Although some indigenous peoples of the Americas were traditionally hunter-gatherers—and many, especially in the Amazon basin, still are—many groups practiced aquaculture and agriculture. The impact of their agricultural endowment to the world is a testament to their time and work in reshaping and cultivating the flora indigenous to the Americas. Although some societies depended heavily on agriculture, others practiced a mix of farming, hunting and gathering. In some regions the indigenous peoples created monumental architecture, large-scale organized cities, chiefdoms, states and empires.
Many parts of the Americas are still populated by indigenous peoples; some countries have sizable populations, especially Belize, Bolivia, Canada, Chile, Ecuador, Greenland, Guatemala, Guyana, Mexico, Panama and Peru. At least a thousand different indigenous languages are spoken in the Americas. Some, such as the Quechuan languages, Aymara, Guaraní, Mayan languages and Nahuatl, count their speakers in millions. Many also maintain aspects of indigenous cultural practices to varying degrees, including religion, social organization and subsistence practices. Like most cultures, over time, cultures specific to many indigenous peoples have evolved to incorporate traditional aspects but also cater to modern needs. Some indigenous peoples still live in relative isolation from Western culture, and a few are still counted as uncontacted peoples.
Indígenas or pueblos indígenas ("indigenous peoples") is a common term in Spanish-speaking countries, and pueblos nativos or nativos (lit. "native peoples") may also be heard, while aborigen (aborigine) is used in Argentina, and pueblos aborígenes (aboriginal peoples) is common in Chile. The term "Amerindian" (short for "'Indians of the Americas") is used in Quebec, the Guianas, and the English-speaking Caribbean. In Brazil, indígenas or povos indígenas are common if formal-sounding designations, while índio is still the more often-heard term (the noun for the Indian nationality being indiano), and aborígene and nativo being rarely used in Amerindian-specific contexts (e.g. aborígene is usually understood as the ethnonym for Indigenous Australians). Indigenous peoples are commonly known in Canada as Aboriginal peoples, which includes not only First Nations and Arctic Inuit, but also the minority population of First Nations-European mixed-race Métis people who identify culturally and ethnically with indigenous peoplehood. This is contrasted, for instance, to the American Indian-European mixed-race mestizos of Hispanic America (caboclos in Brazil) who, with their larger population (in most Latin American countries constituting either outright majorities, pluralities, or at the least large minorities), identify largely as a new ethnic group distinct from both Europeans and Indigenous Americans, but still considering themselves a subset of the European-derived Hispanic or Brazilian peoplehood in culture and ethnicity (cf. ladinos).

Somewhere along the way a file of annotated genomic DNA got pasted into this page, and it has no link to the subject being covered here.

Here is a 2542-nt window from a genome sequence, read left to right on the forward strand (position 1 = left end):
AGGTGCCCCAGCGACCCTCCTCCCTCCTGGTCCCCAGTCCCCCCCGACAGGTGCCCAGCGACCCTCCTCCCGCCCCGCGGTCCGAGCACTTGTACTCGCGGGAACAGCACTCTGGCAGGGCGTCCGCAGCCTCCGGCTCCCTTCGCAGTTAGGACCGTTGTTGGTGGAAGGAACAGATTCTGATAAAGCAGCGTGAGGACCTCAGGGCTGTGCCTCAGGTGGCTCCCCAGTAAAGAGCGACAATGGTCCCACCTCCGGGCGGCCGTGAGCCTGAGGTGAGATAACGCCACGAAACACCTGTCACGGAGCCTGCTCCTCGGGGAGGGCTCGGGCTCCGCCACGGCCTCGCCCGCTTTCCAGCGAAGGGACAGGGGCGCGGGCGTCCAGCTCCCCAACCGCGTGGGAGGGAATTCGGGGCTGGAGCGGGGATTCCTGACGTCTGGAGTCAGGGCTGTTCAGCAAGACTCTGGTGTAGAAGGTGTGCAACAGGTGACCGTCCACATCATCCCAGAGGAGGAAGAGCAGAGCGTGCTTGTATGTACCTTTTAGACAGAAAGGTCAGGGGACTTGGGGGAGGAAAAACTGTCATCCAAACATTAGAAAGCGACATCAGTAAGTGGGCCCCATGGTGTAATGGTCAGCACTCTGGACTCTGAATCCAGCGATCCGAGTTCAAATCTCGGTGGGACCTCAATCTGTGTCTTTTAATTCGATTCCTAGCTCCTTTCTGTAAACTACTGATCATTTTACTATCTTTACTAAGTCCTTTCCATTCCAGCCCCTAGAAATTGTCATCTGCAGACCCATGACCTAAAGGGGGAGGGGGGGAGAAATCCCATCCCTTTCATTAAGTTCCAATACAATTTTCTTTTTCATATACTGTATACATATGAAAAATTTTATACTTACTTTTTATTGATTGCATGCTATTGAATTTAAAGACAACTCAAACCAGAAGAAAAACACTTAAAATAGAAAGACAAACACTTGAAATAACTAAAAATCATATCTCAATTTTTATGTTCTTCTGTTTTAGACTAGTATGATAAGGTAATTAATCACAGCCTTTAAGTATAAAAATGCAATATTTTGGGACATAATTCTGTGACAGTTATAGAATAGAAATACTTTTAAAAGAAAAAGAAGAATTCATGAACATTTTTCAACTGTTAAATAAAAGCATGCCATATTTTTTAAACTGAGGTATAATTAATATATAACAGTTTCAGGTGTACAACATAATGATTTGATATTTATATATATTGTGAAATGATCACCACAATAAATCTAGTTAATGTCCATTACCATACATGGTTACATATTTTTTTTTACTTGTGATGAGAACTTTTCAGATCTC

Application of the term "Indian" originated with Christopher Columbus, who, in his search for India, thought that he had arrived in the East Indies. Eventually, those islands came to be known as the "West Indies", a name still used. This led to the blanket term "Indies" and "Indians" (Spanish indios, Portuguese índios) for the indigenous inhabitants, which implied some kind of racial or cultural unity among the indigenous peoples of the Americas. This unifying concept, codified in law, religion, and politics, was not originally accepted by the myriad groups of indigenous peoples themselves, but has since been embraced by many over the last two centuries. Even though the term "Indian" generally does not include the culturally and linguistically distinct indigenous peoples of the Arctic regions of the Americas—such as the Aleuts, Inuit, or Yupik peoples, who entered the continent as a second more recent wave of migration several thousand years before, and have much more recent genetic and cultural commonalities with the aboriginal peoples of the Asiatic Arctic Russian Far East—these groups are nonetheless considered "indigenous peoples of the Americas". The Portuguese and Spanish equivalents to Indian, nevertheless, could be used to mean any hunter-gatherer or full-blooded Indigenous person, particularly to continents other than Europe or Africa—for example, indios filipinos.